KOTA KINABALU: The State government’s decision to scrap the construction of a bridge in Sukau across the Kinabatangan River has earned kudos from international organizations that have supported and continue to support conservation work in Sabah.
Abraham Foundation president Nancy Abraham felt encouraged by the strong commitment shown by the Sabah State Government in protecting habitats, especially in the Kinabatangan landscape that wildlife such as elephants and orang utan call home.
“I want to express my very deepest gratitude to the people of Sabah, especially those from Sukau, Chief Minister Musa Aman and other visionary leaders from Sabah for making the courageous decision to cancel the proposed bridge that would have further divided the Lower Kinabatangan Wildlife Sanctuary.
“Know that the entire world applauds your decision and salutes Sabah as a true leader in the conservation of our natural world,” Nancy said.
Shared Earth Foundation chief executive officer and president Caroline Gabel said efforts should be focused on creating connectivity for wildlife in the fragmented sanctuary, a move that will also benefit local communities and other stakeholders, including from the agriculture and tourism sectors.
“In the world’s rapidly dwindling space for animals and their habitat, the Sabah Government has stood strong against the trends, declaring that along the Kinabatangan River, all species including but not limited to humans, have a right to live and thrive,” she said.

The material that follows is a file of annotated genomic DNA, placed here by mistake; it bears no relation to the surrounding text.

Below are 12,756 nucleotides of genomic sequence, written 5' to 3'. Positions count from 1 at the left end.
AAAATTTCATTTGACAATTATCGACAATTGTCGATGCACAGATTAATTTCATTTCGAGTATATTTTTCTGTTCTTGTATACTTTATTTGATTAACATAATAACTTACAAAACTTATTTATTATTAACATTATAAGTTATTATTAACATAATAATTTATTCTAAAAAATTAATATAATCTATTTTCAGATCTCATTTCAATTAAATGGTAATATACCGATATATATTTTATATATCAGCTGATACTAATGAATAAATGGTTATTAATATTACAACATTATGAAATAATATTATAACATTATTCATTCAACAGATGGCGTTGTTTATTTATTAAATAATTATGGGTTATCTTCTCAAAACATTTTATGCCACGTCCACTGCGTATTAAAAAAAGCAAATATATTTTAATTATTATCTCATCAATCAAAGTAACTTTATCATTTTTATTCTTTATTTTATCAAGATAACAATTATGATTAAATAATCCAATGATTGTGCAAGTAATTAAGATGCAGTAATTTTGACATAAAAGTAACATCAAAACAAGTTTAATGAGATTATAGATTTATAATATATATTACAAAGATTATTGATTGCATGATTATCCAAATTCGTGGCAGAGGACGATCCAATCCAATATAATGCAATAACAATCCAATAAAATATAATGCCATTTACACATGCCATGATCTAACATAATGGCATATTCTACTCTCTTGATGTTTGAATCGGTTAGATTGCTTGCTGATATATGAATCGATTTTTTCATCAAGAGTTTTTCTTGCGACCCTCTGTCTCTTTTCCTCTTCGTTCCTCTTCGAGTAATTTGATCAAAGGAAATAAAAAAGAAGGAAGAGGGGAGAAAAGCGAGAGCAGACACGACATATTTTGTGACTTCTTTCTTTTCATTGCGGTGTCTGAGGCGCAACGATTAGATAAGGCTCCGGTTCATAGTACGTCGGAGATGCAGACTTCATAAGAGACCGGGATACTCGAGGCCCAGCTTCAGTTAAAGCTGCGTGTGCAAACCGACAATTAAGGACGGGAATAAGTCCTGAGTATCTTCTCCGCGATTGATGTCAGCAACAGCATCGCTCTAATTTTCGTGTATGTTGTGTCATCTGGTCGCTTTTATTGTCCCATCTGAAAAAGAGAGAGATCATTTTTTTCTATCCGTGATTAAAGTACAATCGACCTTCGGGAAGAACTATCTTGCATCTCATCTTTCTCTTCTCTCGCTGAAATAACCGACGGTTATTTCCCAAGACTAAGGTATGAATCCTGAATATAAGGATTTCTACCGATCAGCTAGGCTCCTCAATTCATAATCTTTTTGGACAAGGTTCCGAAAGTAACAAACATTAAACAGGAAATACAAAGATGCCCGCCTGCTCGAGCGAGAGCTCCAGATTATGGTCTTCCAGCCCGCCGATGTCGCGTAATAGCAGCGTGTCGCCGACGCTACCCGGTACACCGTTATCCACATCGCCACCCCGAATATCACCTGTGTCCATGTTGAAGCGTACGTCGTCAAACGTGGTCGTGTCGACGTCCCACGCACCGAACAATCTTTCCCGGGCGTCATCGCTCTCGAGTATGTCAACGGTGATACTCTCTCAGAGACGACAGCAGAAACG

Caroline who along with Nancy are on the Board of Land Empowerment Animals People (LEAP) had written to Musa in August last year, expressing their concern that a public bridge would lead to problems rather than help strengthen the integrity of the Lower Kinabatangan.
In their letter, they had raised concerns based on years of scientific work and research by organizations that are based in the Kinabatangan region.
Woodtiger Fund president and co-founder Susan Wallace said it was a wise decision and one that would lead to long term benefits for both people and wildlife.
“I am profoundly grateful to the people of Sabah and their wise leaders for having the vision and courage to cancel the proposed Sukau bridge that would have been detrimental to the Lower Kinabatangan Wildlife Sanctuary,” Susan said.
“I deeply respect the bold leaders for their commitment to conserve and protect Sabah’s rich biodiversity for future generations and, importantly, for the sake of the wildlife itself. It is a noble, visionary, and enduring deed.
Sabah is very fortunate to possess such magnificent natural beauty. Sabah has demonstrated that it is a conservation model for the world,” added Susan.
The decision to call off the bridge was announced by Chief Conservator of Forests, Sam Mannan during his speech at the South East Asia Rainforest Research Partnership dinner held at the Royal Society in London.
Sam was quoted as saying that Musa had taken into consideration all concerns and opinions related to the bridge in arriving at his decision.